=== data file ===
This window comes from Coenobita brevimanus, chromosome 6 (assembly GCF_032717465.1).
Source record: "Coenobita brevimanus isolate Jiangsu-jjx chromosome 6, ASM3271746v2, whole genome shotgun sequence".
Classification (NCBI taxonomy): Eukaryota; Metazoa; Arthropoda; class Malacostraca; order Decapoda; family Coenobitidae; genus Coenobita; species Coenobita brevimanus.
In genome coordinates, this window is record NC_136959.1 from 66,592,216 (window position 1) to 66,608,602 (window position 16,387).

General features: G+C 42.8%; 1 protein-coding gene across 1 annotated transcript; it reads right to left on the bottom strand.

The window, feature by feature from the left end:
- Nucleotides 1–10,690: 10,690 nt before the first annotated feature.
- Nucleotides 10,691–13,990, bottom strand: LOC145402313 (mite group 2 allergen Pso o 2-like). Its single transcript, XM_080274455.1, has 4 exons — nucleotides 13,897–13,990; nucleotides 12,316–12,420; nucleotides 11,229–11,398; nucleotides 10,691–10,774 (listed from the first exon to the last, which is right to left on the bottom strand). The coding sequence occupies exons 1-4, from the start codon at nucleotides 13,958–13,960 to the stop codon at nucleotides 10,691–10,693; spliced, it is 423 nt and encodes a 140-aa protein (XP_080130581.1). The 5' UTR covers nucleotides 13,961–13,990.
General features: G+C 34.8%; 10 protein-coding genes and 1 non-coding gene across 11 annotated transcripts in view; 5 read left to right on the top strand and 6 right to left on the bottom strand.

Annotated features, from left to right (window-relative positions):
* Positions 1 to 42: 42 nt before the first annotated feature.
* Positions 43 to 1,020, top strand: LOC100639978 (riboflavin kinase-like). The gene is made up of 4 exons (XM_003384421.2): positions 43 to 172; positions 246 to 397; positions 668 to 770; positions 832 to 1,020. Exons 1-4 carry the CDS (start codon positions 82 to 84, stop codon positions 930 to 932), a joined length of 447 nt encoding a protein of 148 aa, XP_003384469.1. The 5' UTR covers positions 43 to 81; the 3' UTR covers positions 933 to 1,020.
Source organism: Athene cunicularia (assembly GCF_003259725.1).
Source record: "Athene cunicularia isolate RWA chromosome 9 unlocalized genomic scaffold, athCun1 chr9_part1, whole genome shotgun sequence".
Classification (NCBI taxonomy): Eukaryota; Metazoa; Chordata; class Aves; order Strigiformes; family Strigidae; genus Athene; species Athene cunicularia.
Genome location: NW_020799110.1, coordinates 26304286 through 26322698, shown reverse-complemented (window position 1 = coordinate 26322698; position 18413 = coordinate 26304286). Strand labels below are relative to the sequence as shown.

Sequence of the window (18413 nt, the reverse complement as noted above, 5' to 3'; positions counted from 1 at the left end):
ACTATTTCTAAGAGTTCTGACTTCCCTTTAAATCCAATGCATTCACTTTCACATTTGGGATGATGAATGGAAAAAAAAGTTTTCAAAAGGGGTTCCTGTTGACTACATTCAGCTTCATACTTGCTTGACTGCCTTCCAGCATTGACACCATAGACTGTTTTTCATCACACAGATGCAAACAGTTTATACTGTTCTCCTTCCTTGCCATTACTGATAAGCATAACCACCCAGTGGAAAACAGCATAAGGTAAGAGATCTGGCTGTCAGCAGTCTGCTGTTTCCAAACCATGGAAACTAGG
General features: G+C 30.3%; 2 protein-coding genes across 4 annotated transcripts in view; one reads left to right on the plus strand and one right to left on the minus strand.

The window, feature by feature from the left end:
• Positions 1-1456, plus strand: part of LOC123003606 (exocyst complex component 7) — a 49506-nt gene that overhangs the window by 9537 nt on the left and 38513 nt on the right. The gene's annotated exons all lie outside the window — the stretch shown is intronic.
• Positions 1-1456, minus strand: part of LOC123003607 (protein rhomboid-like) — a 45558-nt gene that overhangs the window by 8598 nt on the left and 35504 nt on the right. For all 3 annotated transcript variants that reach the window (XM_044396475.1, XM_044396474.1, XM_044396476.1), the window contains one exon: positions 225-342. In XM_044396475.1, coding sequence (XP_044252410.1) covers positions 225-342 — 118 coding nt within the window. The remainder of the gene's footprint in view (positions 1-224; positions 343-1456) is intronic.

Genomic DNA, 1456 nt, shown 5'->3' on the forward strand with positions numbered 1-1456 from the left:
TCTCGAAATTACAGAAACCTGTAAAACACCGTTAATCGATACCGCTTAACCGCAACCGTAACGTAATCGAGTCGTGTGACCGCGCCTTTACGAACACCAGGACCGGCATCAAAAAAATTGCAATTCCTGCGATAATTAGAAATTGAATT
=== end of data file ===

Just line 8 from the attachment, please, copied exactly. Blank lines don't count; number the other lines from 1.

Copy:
- Nucleotides 10,691–13,990, bottom strand: LOC145402313 (mite group 2 allergen Pso o 2-like). Its single transcript, XM_080274455.1, has 4 exons — nucleotides 13,897–13,990; nucleotides 12,316–12,420; nucleotides 11,229–11,398; nucleotides 10,691–10,774 (listed from the first exon to the last, which is right to left on the bottom strand). The coding sequence occupies exons 1-4, from the start codon at nucleotides 13,958–13,960 to the stop codon at nucleotides 10,691–10,693; spliced, it is 423 nt and encodes a 140-aa protein (XP_080130581.1). The 5' UTR covers nucleotides 13,961–13,990.